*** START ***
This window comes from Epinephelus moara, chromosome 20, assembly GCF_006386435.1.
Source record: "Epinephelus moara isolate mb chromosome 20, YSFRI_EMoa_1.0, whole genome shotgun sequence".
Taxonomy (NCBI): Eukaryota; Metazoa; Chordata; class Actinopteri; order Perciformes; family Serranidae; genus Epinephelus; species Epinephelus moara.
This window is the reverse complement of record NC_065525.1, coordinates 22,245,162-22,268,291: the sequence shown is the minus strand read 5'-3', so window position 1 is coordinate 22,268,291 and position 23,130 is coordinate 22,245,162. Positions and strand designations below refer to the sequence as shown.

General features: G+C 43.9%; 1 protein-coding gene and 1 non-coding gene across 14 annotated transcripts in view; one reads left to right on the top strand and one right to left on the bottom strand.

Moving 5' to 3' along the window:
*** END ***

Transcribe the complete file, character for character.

This window comes from Epinephelus moara, chromosome 20, assembly GCF_006386435.1.
Source record: "Epinephelus moara isolate mb chromosome 20, YSFRI_EMoa_1.0, whole genome shotgun sequence".
Taxonomy (NCBI): Eukaryota; Metazoa; Chordata; class Actinopteri; order Perciformes; family Serranidae; genus Epinephelus; species Epinephelus moara.
This window is the reverse complement of record NC_065525.1, coordinates 22,245,162-22,268,291: the sequence shown is the minus strand read 5'-3', so window position 1 is coordinate 22,268,291 and position 23,130 is coordinate 22,245,162. Positions and strand designations below refer to the sequence as shown.

General features: G+C 43.9%; 1 protein-coding gene and 1 non-coding gene across 14 annotated transcripts in view; one reads left to right on the top strand and one right to left on the bottom strand.

Moving 5' to 3' along the window: